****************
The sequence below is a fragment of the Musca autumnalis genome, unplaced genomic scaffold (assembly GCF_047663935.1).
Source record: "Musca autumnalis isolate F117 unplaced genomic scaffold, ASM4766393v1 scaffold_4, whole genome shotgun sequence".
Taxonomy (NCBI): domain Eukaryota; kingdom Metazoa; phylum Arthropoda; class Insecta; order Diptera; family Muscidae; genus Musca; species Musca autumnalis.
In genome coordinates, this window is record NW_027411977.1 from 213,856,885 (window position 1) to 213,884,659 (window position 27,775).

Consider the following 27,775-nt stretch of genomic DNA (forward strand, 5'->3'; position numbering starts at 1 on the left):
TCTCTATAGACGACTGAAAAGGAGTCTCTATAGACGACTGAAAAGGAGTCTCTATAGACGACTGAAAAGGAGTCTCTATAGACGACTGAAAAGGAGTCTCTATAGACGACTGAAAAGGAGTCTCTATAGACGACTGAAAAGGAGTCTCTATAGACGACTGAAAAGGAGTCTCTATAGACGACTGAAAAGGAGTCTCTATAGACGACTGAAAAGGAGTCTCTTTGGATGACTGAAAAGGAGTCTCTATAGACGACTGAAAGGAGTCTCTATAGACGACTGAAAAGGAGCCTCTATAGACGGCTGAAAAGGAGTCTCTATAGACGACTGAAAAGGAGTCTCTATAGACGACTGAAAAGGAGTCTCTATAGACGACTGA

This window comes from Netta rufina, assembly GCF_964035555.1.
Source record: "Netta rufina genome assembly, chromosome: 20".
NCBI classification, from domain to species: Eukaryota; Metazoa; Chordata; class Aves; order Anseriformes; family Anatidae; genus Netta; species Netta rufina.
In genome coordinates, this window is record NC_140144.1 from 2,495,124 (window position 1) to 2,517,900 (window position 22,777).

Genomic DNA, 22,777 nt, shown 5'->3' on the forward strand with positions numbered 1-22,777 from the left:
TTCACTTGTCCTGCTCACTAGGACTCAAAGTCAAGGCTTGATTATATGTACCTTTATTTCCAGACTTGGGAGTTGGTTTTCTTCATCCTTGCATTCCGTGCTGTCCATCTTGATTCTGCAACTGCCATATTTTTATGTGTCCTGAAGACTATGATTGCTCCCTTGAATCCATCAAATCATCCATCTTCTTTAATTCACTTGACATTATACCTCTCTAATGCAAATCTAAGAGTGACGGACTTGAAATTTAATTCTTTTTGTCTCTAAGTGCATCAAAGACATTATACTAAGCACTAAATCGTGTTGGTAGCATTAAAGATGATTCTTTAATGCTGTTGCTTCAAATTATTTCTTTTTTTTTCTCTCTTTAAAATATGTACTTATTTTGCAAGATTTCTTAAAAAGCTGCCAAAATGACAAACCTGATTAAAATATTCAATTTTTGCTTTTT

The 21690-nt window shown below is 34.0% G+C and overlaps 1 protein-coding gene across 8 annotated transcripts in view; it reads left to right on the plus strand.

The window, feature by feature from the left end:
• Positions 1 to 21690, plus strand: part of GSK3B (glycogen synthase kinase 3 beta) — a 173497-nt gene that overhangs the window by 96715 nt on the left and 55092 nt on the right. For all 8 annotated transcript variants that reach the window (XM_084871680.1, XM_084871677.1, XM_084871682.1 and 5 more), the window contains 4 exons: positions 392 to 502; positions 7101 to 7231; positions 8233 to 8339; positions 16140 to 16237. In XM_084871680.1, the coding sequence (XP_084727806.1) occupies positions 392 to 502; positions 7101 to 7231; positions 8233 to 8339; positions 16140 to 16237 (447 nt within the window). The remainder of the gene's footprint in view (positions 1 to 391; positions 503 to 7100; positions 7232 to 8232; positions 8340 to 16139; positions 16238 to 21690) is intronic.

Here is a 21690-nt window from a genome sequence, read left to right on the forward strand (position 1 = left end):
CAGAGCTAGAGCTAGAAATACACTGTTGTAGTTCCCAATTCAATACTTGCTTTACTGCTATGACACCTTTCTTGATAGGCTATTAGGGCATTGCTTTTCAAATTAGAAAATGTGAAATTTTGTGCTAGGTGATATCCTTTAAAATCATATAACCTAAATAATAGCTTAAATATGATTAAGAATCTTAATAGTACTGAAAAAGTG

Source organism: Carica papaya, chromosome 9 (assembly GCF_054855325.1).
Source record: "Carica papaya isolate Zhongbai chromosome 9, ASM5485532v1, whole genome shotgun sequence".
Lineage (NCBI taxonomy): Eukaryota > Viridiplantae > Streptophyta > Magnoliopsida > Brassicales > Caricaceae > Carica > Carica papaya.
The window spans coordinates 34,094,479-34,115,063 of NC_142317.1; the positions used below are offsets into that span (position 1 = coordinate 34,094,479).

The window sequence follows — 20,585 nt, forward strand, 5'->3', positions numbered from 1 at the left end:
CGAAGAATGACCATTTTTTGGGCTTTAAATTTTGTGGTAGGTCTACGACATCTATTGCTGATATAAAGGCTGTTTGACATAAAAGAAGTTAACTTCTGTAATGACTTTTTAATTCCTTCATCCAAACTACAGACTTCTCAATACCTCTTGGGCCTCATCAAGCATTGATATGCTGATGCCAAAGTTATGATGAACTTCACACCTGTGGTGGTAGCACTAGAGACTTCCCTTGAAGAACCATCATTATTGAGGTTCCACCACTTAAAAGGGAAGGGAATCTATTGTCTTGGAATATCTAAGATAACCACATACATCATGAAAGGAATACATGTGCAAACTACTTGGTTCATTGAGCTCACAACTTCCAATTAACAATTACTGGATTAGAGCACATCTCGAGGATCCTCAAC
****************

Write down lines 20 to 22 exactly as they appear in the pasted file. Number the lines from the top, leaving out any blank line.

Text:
Lineage (NCBI taxonomy): Eukaryota > Viridiplantae > Streptophyta > Magnoliopsida > Brassicales > Caricaceae > Carica > Carica papaya.
The window spans coordinates 34,094,479-34,115,063 of NC_142317.1; the positions used below are offsets into that span (position 1 = coordinate 34,094,479).

The window sequence follows — 20,585 nt, forward strand, 5'->3', positions numbered from 1 at the left end: